Redbrick's Tom Skinner On The 2.3M SF Plans For Poplar Point
Redbrick LMD has quietly been buying property in Poplar Point for years, and now that it’s in contention for a potential HQ for the Department of Labor, it's put the pieces in place for a major development to house it.
Last week, Redbrick filed plans with the DC Zoning Commission for a 2.3M SF development next to the Suitland Parkway-295 interchange, across the street from the Anacostia Metro station. Of the five buildings in the project, three are office buildings, a total of 1.6M SF of office space on the short list of options for DoL’s long-term home.
There are a few small commercial buildings on the 6.2 acres of land, two-thirds of which Redbrick acquired from UBS, but it’s largely undeveloped. Its location and accessibility make it appealing, particularly as development sites are getting harder and harder to come by.
“The thesis we have is: DC is running out of land, and this is some of the finest land in the city,” Redbrick managing partner Tom Skinner (above, left, next to Akridge's Adam Gooch) told Bisnow. “You see what happened in the Capitol Riverfront. There’s no reason we can’t create a neighborhood/destination that’s comparable or superior to that.”
The Department of Labor has the potential, just like with the 1.4M SF Department of Transportation HQ in the Capitol Riverfront, to anchor a booming development. Alongside the office component, Redbrick is planning 680 to 700 residential units and 45k SF of retail on the ground floor of four of the five buildings. Redbrick plans to set aside 10% of the residential as affordable—half for those earning up to 50% of area median income, half for those at 80%—including three-bedroom units, as requested by the community.
It’s hard to beat Poplar Point’s transit access—Skinner said it’s got the best access in the city and “a private Metro station, as we like to call it”—and the residential should be offered at somewhat of a discount to the Riverfront and neighborhoods across the river, while still one Green Line stop from Nationals Park and two stops from The Wharf.
“If you look at what’s happened in the other new neighborhoods, be it NoMa, or the Riverfront/Navy Yard, in most cases it’s stimulated by some federal investment initially,” Skinner said. “When we bought this land, part of the vision was, there will be a point where the government’s being priced out of other areas. Whether it ends up being the Department of Labor or another agency, we do expect [the government] to be one of the initial office uses.”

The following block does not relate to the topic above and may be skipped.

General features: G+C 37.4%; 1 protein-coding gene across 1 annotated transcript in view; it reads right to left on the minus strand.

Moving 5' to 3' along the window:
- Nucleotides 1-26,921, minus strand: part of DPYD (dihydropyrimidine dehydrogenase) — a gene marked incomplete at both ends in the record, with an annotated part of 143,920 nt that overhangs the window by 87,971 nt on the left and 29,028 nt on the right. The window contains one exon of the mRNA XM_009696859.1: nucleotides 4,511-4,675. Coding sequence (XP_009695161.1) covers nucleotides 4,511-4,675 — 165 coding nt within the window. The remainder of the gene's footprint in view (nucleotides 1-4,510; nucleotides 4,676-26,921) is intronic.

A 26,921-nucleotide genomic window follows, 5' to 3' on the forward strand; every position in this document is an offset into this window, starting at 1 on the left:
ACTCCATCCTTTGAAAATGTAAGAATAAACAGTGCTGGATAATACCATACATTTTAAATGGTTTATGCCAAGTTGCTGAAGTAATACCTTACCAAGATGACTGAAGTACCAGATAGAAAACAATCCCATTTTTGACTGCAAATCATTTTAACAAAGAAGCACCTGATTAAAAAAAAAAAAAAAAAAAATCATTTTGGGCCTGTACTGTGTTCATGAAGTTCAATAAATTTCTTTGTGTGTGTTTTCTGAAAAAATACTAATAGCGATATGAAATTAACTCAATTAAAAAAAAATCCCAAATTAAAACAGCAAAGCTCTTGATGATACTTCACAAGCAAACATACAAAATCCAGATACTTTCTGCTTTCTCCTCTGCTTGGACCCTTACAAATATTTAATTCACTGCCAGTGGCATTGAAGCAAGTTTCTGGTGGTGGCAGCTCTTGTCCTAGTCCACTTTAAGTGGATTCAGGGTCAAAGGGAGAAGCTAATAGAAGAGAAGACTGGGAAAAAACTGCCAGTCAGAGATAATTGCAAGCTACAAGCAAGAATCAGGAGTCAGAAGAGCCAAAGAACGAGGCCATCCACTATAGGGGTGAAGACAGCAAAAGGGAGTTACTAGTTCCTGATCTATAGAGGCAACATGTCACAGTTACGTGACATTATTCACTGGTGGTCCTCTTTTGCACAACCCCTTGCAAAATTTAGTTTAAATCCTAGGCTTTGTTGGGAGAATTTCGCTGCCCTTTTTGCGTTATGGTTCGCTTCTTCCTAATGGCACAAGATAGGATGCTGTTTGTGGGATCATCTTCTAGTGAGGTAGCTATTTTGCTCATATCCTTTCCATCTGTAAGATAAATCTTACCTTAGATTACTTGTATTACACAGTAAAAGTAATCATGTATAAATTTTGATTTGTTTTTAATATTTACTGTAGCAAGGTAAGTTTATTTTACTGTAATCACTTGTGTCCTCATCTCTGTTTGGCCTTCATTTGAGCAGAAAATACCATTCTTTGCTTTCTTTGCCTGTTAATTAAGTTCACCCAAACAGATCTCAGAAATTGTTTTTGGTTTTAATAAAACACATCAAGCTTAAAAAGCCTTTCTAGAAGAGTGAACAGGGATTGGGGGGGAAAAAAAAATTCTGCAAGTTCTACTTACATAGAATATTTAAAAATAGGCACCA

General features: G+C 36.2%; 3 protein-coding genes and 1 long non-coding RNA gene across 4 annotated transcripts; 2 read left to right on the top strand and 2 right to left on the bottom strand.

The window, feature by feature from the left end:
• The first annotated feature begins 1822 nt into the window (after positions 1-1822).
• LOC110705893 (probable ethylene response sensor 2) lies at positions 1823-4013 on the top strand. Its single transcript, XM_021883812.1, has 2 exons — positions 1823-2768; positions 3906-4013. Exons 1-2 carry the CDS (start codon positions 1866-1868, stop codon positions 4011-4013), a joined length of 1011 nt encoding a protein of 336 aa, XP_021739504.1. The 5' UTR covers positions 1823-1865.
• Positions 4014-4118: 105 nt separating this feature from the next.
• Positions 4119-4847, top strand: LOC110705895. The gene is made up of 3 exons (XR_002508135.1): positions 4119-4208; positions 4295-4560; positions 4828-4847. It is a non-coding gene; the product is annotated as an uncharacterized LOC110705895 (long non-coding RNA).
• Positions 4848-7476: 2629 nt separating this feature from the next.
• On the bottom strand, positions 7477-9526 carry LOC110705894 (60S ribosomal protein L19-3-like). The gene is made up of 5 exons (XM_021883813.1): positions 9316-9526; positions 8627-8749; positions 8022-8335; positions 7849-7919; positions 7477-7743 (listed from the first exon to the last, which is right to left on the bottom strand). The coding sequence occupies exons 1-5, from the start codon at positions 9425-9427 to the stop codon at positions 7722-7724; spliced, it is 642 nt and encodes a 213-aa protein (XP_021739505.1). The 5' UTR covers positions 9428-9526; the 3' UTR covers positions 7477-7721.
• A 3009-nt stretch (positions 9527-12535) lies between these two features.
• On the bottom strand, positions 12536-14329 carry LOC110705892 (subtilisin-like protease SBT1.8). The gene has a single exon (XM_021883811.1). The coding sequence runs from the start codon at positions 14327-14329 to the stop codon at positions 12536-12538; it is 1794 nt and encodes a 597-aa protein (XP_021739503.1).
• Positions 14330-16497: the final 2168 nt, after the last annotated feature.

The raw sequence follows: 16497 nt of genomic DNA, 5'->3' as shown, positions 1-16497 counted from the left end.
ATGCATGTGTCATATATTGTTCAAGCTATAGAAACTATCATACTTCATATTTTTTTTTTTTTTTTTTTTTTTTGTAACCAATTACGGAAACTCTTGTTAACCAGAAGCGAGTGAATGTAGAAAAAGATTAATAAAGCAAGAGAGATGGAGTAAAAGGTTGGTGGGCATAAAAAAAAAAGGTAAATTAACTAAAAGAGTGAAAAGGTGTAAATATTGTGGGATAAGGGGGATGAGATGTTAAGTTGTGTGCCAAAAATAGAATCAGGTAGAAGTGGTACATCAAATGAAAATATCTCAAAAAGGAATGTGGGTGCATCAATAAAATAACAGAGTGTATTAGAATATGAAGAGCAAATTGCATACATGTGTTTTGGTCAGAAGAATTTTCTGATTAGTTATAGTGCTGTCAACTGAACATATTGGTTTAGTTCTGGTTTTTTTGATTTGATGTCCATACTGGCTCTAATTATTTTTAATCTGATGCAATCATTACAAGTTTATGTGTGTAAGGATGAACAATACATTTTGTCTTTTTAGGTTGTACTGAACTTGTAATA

The Riverfront and NoMa are not just potential blueprints for Redbrick’s development—they’re also rivals for its potential office anchor. Redbrick is the first developer with a planned-unit development application on the books, but Douglas Development, which owns the NoMa parcel, and the future JBG Smith, which owns one of the properties along South Capitol Street, are in the running—formidable challengers indeed.
But the office is just one piece of this project. The residential, Skinner said, could begin construction as soon as the PUD goes through the process, as early as 2018 with a 2020 delivery date. Skinner said Redbrick would have to evaluate the development landscape before committing to begin construction; considering the length of this economic cycle, 2018 might be a challenging development environment.
While Poplar Point is the latest big development plan for Redbrick, it’s far from the only one. Skinner and his firm bought the former Coast Guard HQ property on Buzzard Point, which it's developing with Akridge, Western Development Corp, Orr Partners and Jefferson Apartment Group. The project will have floating restaurants, piers and a water taxi stop. Down the road, Skinner said the plan is for a water taxi stop for Poplar Point as well.
“From National Airport, you can be at Buzzard Point by 10 minutes by boat,” Skinner said. “It’s going to be faster to get to the airport by water taxi than by car.”
Extending water taxis from Old Town Alexandria to the airport, with The Wharf in between, it’s clear the activation of the waterfront is light years ahead of where it was just a few years ago. Redbrick is also the master developer at St. Elizabeth’s East, where the medium-density multifamily will complement the Department of Homeland Security, CBP and other agencies going there, not to mention the Washington Wizards’ practice facility and 5,000-seat arena being built by the District.
While Labor is certainly the apple of Redbrick’s eye, the plans are just getting organized to move. They paid cash for the properties and don’t have investors hanging over their heads waiting for an exit.
“We’re not dependent on market cycles,” Skinner said. “We can be patient.”